3-D printer brings Fitchburg, Leominster teens’ project to life


By Cliff Clark
Sentinel & Enterprise
12/8/14

LEOMINSTER — Three-D printing technology holds the promise of one day forcing a complete rethinking of the manufacturing process, and teenagers at the Boys & Girls Club of Fitchburg and Leominster are using it today to have some fun and learn at the same time.

“We’re giving our members the skills for the workforce of the future,” said Donata Martin, the club’s executive director.

Huddled around video monitors, several members were giggling and laughing as they fired up the computers to give the characters, that they developed for a story project they decided upon, shape and volume.

The Leominster Fitchburg Boys & Girls Club has purchased a 3-D printer and students were learning to use it Thursday at the club. Leo Gonzalez, 15, from Fitchburg, watches the machine make a ÒpokŽ ballÓ during the class. SENTINEL & ENTERPRISE/JOHN LOVE

The Leominster Fitchburg Boys & Girls Club has purchased a 3-D printer and students were learning to use it Thursday at the club. Leo Gonzalez, 15, from Fitchburg, watches the machine make a ÒpokŽ ballÓ during the class. SENTINEL & ENTERPRISE/JOHN LOVE

In the background, the MakerBot Replicator 3-D printer was warming up preparing to print in plastic a “poké ball,” a tool used by characters in the internationally popular Pokémon game.

That MakerBot Replicator has some of the features of a traditional inkjet printer with one significant difference — instead of ink being sprayed onto paper to create two-dimensional images, successive layers of a heated polymer are sprayed on a stable platform to create a three-dimensional object.

Hobbyists use these printers to create items like cellphone covers or chess pieces and fashion designers have used them to create articles of clothing. Medical researchers have even attempted to print replacement organs, like kidneys.

To introduce the Boys & Girls Club members to 3-D printing technology, learn computer-assisted design and make it fun at the same time, volunteer Kristen Domack asked the teenagers to come up with a theme or story in which they could design characters and have them printed in plastic.

“To get them involved and keep them involved, all the students collaborated on a story they would create characters for,” said Domack, who works in print production for Ricoh at the SimplexGrinnell facility in Westminster.

The story, according to one member and self-described “geek,” Leo Gonzalez, is based on a Japanese illustrated story form called anime.

The members are creating three-dimensional characters in plastic that, once completed, will be used in a shadowbox to illustrate a story called “Fairy Tails.”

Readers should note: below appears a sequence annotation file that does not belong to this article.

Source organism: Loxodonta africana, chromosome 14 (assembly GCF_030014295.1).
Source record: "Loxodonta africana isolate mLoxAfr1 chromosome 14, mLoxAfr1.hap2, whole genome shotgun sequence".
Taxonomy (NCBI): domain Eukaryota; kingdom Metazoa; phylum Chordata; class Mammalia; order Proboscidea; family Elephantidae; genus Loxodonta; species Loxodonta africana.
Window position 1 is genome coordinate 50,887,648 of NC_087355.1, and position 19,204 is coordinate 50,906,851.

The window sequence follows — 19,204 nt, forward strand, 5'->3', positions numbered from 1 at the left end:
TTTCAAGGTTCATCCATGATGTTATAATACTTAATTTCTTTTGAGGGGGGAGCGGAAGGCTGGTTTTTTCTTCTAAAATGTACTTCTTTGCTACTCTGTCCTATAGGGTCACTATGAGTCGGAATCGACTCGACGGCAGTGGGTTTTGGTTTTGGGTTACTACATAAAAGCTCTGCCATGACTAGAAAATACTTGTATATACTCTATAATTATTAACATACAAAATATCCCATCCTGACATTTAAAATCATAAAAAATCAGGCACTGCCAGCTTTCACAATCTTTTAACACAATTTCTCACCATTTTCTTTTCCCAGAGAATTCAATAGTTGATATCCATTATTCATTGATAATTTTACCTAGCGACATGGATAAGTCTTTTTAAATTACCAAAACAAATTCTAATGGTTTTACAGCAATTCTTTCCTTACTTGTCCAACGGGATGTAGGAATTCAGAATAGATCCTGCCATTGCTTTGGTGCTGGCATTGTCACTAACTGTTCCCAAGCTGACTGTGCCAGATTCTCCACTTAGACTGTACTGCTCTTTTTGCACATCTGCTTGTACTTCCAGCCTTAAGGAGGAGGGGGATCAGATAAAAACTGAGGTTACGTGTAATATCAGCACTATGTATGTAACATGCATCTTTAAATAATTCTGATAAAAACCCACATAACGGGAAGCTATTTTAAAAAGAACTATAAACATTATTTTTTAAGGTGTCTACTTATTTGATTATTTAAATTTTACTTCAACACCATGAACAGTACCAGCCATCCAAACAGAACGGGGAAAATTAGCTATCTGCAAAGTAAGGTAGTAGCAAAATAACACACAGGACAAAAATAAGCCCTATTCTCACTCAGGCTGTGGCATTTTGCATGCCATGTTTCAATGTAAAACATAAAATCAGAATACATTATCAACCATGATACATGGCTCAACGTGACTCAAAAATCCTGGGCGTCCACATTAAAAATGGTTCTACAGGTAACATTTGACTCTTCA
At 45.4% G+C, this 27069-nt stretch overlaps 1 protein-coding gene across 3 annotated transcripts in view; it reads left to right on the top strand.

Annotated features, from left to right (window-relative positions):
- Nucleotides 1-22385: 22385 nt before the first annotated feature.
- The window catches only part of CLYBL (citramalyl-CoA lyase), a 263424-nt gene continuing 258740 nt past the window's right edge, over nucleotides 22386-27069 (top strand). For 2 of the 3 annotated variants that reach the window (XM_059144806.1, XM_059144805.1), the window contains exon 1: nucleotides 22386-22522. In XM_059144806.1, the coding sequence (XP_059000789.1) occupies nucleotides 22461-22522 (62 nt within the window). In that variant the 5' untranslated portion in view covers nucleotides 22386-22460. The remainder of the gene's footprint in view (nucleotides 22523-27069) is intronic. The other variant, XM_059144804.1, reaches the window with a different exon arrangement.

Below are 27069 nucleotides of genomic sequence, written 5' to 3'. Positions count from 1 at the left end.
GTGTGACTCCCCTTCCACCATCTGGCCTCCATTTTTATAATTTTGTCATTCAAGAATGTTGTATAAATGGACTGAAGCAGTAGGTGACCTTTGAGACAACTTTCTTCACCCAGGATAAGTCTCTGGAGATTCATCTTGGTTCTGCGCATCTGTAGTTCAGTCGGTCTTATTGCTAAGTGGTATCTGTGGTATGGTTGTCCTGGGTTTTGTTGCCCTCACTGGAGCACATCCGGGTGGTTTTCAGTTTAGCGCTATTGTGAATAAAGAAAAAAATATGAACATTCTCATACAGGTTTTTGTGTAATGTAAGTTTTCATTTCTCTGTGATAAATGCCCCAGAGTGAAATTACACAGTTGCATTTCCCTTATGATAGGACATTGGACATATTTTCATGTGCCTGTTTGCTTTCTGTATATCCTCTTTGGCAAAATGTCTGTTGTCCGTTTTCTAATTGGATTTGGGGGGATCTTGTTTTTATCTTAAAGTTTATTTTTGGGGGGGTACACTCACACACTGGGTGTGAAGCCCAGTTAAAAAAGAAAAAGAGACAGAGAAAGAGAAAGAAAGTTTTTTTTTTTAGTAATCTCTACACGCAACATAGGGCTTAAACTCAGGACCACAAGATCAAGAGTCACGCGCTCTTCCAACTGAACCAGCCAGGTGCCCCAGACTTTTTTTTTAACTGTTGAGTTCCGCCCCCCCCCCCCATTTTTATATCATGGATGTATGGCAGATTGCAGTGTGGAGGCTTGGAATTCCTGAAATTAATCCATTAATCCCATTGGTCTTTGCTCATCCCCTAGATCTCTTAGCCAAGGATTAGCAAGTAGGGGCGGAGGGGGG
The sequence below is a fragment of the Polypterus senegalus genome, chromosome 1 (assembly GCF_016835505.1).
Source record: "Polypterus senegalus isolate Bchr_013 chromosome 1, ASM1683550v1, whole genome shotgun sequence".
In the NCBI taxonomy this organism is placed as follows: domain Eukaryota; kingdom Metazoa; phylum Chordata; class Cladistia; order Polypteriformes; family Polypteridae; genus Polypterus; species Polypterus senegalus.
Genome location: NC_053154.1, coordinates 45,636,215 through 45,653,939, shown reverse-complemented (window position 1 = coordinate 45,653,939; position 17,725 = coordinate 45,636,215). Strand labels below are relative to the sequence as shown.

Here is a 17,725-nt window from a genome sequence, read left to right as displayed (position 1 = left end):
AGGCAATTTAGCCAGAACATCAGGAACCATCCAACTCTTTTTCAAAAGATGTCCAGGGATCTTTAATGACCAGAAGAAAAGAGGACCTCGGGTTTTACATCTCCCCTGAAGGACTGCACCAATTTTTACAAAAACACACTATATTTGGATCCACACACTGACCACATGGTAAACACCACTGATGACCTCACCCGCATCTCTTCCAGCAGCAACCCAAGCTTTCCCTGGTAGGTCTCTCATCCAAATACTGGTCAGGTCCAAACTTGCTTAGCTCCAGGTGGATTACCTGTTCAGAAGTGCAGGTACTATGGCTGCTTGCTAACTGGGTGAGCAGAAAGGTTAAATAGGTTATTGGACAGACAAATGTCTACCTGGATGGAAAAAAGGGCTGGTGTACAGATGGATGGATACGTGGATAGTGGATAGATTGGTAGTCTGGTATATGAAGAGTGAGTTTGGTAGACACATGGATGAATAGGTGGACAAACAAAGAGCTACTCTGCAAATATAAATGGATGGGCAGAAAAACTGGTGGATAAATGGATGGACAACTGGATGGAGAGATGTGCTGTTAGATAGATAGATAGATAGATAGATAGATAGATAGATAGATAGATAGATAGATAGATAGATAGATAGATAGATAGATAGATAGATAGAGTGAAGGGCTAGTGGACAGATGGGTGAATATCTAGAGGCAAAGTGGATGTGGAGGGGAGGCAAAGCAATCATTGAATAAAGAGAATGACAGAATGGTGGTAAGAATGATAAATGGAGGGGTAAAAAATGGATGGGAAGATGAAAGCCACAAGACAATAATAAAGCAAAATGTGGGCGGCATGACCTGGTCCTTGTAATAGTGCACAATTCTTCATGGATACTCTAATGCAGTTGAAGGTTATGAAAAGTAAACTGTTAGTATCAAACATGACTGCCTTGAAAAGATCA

Gonzalez, using a softward program call Tinkercad, was working on transferring his two-dimensional drawing of a “merman” to a three-dimensional character.

Using the tools in Tinkercad, Gonzalez, 15, and a student at Sizer Charter School, drew the primary shapes of the “merman” on the screen and then began manipulating the basic shapes into the character.

For Domack, that was one of the primary goals of the class.

“We want to give the students a basic knowledge of computer-assisted design,” she said.

Abby Jimenez, 13, a student at the McKay Art Academy was busily working on her character the “Jellyfish Queen” during the class.

Devyn Crowley, 13, a student at Memorial Middle School in Fitchburg, was designing a princess for the story.

She explained her creative process for building the character.

“You sketch what you want on paper until you’re happy with what you have and then you try your best to make it,” she said.

Building the virtual character using the software can take as long as a week, but the software has limitations, said Gonzalez.

“You’re more limited by the program than by your creativity,” said Gonzalez.

Domack said she had been attempting to use another computer-assisted design program that would allow her students more flexibility in design, but was having trouble getting it to load.

During the class Thursday, one member actually accessed the site that freely offers the program, PolyCAD, and for a few minutes, until it again crashed, the students could see the computer-assisted design program that “essentially starts out as a ball of clay,” said Domack.

In addition to building the character, the students also have to understand just how the printer will reproduce the image.

Gonzalez said he has to take into consideration when preparing to print the object the size of the platform on which it is printed and the maximum depth of the object — the printer can only create an object that is about 10 inches in height.

He also will have to design a support structure for the object while it is being printed.

Gonzalez said if the object isn’t supported and balanced correctly, it can collapse or warp.

The 3-D printing class was a “brainstorming idea,” said Martin, of several of her board members and local businesses, including SimplexGrinnell, Radius P.D., and a retired executive from Nypromold.